|Industry||Share of total steel consumption|
(a) ‘Rail, shipping and fuel’ is defined as the sum of the ‘container’, ‘railway’,
‘shipbuilding’ and ‘petroleum’ categories
Source: Wu (2009)
|Rail, shipping and fuel(a)||5|
Since 2006, China has been a net exporter of steel products (Graph 6). The early 2000s saw a large increase in steelmaking capacity, partly reflecting an increase in the number of small- and medium-sized firms; this growth in capacity translated into higher production, some of which flowed onto the international market. Since China's accession to the World Trade Organization in 2001, the volume of steel exports has increased noticeably; however, steel exports have not recorded sustained growth, and over the past few years have been declining as a share of total domestic production. At times when steel production has risen faster than domestic demand for steel, such as during the 2008 slowdown, China's steel exports have surged, only to decline again when domestic demand for steel has recovered, as was the case during 2009.
Having grown very rapidly since the start of the decade, steel output slowed sharply in 2008 as growth in the Chinese economy eased in line with the global downturn. In late 2008 the government announced a large-scale fiscal stimulus package focused on public infrastructure and housing construction, which boosted GDP growth substantially in 2009 and generated significant demand for steel. Although growth in fixed asset investment has eased over the past year, it remains high, particularly in the manufacturing and real estate sectors, and growth in automobile production has been robust. While these indicators suggest that final demand for steel has remained solid, in 2010 to date there has been little growth in the production of finished steel products, and crude steel production has moderated (Graph 7).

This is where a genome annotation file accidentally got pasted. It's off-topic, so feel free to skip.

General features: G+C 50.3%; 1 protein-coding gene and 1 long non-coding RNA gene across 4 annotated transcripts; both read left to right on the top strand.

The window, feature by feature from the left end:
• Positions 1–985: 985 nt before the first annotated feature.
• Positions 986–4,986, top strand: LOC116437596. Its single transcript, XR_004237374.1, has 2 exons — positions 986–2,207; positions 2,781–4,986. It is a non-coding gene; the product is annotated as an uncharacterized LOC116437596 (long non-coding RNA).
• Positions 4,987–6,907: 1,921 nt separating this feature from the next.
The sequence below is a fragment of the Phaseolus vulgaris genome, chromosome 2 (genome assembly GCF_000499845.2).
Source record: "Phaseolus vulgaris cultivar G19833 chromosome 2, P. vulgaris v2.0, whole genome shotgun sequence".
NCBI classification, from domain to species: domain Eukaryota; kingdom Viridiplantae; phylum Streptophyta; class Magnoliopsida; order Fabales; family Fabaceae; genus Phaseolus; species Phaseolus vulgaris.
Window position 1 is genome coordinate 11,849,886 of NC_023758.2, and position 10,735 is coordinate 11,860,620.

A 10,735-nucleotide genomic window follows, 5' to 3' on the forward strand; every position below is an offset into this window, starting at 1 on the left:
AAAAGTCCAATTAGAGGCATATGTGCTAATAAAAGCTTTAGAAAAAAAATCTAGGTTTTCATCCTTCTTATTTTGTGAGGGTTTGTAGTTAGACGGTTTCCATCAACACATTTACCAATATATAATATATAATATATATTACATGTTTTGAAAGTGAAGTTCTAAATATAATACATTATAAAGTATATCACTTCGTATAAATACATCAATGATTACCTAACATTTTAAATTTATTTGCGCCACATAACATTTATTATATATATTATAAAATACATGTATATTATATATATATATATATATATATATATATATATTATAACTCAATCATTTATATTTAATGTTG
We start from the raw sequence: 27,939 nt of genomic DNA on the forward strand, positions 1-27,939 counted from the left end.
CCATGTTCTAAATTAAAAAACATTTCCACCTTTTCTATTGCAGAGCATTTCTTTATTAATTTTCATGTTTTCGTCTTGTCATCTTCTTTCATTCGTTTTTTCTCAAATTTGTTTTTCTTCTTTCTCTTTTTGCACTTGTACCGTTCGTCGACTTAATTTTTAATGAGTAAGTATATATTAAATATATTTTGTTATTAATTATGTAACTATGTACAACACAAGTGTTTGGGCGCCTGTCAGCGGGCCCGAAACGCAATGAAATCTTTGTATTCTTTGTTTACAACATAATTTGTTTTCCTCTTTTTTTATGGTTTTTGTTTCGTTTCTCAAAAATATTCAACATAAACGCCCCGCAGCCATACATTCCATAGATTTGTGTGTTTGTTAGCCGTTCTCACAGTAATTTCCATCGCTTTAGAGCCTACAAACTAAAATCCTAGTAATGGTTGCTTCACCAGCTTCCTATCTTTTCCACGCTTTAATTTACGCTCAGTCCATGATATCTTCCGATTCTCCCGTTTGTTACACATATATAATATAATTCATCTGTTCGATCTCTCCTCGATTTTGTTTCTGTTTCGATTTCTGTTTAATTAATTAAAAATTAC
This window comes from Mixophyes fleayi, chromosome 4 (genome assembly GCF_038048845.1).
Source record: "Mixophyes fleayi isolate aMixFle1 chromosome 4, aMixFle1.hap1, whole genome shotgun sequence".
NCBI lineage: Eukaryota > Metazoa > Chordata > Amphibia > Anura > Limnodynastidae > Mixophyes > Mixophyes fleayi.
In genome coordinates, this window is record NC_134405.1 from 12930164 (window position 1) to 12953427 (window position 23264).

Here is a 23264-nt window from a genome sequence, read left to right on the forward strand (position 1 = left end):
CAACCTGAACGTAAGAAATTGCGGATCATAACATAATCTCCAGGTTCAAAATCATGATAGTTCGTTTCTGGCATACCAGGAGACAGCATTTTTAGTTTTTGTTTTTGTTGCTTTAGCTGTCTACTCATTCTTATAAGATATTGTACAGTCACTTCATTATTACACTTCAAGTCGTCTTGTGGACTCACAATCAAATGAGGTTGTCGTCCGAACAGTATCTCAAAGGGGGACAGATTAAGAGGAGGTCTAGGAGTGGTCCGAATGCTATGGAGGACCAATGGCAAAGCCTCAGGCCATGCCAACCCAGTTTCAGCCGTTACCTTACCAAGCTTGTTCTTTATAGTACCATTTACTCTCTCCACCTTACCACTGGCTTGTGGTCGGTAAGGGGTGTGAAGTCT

This recent slowing in steel production reflects a combination of factors, including policy measures introduced by the central government in April 2010 aimed at cooling the property market, and the scrapping of export rebates for 48 steel products in July. In addition, selected steel mills received notices in September to reduce steel production by the end of 2010 in an effort to meet national five-year energy intensity targets, which form part of the government's environmental objectives. Despite the relatively subdued production of steel, China's demand for resources has been strong and this is reflected in higher prices for iron ore and coking coal, which have contributed significantly to Australia's high terms of trade (Graph 8). As the Chinese economy develops and the urbanisation process continues over the next decade or so, the production and consumption of steel are likely to rise further, underpinning strong demand for both iron ore and coking coal.
* The authors completed this work in Economic Group. [back to text]
- Alternative estimates from China's official input-output tables suggest that, in value terms, manufacturing may account for a somewhat larger share of steel consumption than implied by these figures (Roberts and Rush 2010).